Cardiac pacing and defibrillation in children and young adults.

Singh HR, Batra AS, Balaji S - Indian Pacing Electrophysiol J (2013)

Dual chamber pacemaker lead implantation in a patient with left SVC without a bridging vein.
© Copyright Policy - open-access
Related In: Results  -  Collection

License
Show All Figures
getmorefigures.php?uid=PMC3539397&req=5

Figure 1: Dual chamber pacemaker lead implantation in a patient with left SVC without a bridging vein.
Mentions: It is important to understand the anatomy and have a thorough knowledge of any underlying heart defects, presence of intracardiac shunts and type(s) of surgical procedure(s) if any performed in the past. Venography may help define presence or absence of left superior vena cava, any obstruction, or anomalies as well as patency of the vasculature if previous leads are present. Patients with d-transposition of the great arteries (d-TGA) with atrial switch operation have surgical baffles connecting the superior vena cava (SVC) and inferior vena cava to the pulmonary (left) ventricle. If placement of a lead is anticipated and there is presence of narrowing across the superior baffle, it is useful to consider stent angioplasty of the SVC baffle prior to lead implantation. Patients with previous cardiac surgery may have their right atrial appendage amputated at the time of canulation. In patients with Fontan palliation for single ventricular physiology, an atrial lead may be implanted transvenously in patients with atrio-pulmonary connection or lateral tunnel palliation (but not the extracardiac conduit), keeping in mind that they have a passive venous flow circulation. The presence of left SVC without a bridging vein can make the implantation technically challenging albeit possible (Figure 1). Future growth of the patient must be taken into account during lead implantation.

Bottom Line: This has increased the scope and clinical indications of using these devices.As patients with congenital heart disease (CHD) comprise majority of these patients requiring devices, the knowledge of indications, pacing leads and devices, anatomical variations and the technical skills required are different than that required in the adult population.In this review we attempt to discuss these specific points in detail to improve the understanding of cardiac pacing in children and young adults.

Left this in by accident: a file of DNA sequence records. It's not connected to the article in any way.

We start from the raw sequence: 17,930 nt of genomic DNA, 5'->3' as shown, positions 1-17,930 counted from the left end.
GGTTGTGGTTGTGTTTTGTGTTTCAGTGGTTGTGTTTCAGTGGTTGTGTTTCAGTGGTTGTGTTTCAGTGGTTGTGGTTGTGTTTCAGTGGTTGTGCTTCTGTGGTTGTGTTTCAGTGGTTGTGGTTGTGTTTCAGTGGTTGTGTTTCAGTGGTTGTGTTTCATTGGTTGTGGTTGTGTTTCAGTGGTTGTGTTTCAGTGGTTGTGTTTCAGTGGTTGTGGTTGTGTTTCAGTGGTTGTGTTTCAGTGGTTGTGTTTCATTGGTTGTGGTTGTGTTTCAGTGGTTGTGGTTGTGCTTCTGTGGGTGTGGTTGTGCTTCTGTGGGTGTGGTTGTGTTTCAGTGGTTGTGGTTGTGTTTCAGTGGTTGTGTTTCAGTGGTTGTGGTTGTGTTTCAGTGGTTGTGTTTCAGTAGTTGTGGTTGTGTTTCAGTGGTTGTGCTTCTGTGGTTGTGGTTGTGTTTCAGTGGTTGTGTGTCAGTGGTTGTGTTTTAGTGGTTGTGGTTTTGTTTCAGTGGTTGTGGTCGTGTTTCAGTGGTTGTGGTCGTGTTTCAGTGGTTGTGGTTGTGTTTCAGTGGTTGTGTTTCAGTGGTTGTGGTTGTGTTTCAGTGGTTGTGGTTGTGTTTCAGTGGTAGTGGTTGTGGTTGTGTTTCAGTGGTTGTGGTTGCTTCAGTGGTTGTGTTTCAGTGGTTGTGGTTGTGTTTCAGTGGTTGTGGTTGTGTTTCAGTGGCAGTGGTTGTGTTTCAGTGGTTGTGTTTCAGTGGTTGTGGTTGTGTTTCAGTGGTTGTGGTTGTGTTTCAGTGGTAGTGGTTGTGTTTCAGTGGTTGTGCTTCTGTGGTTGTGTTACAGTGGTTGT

View Article: PubMed Central - PubMed

Affiliation: The Carman and Ann Adams Department of Pediatrics, Children's Hospital of Michigan.

ABSTRACT
The population of children and young adults requiring a cardiac pacing device has been consistently increasing. The current generation of devices are small with a longer battery life, programming capabilities that can cater to the demands of the young patients and ability to treat brady and tachyarrhythmias as well as heart failure. This has increased the scope and clinical indications of using these devices. As patients with congenital heart disease (CHD) comprise majority of these patients requiring devices, the knowledge of indications, pacing leads and devices, anatomical variations and the technical skills required are different than that required in the adult population. In this review we attempt to discuss these specific points in detail to improve the understanding of cardiac pacing in children and young adults.

No MeSH data available.


Related in: MedlinePlus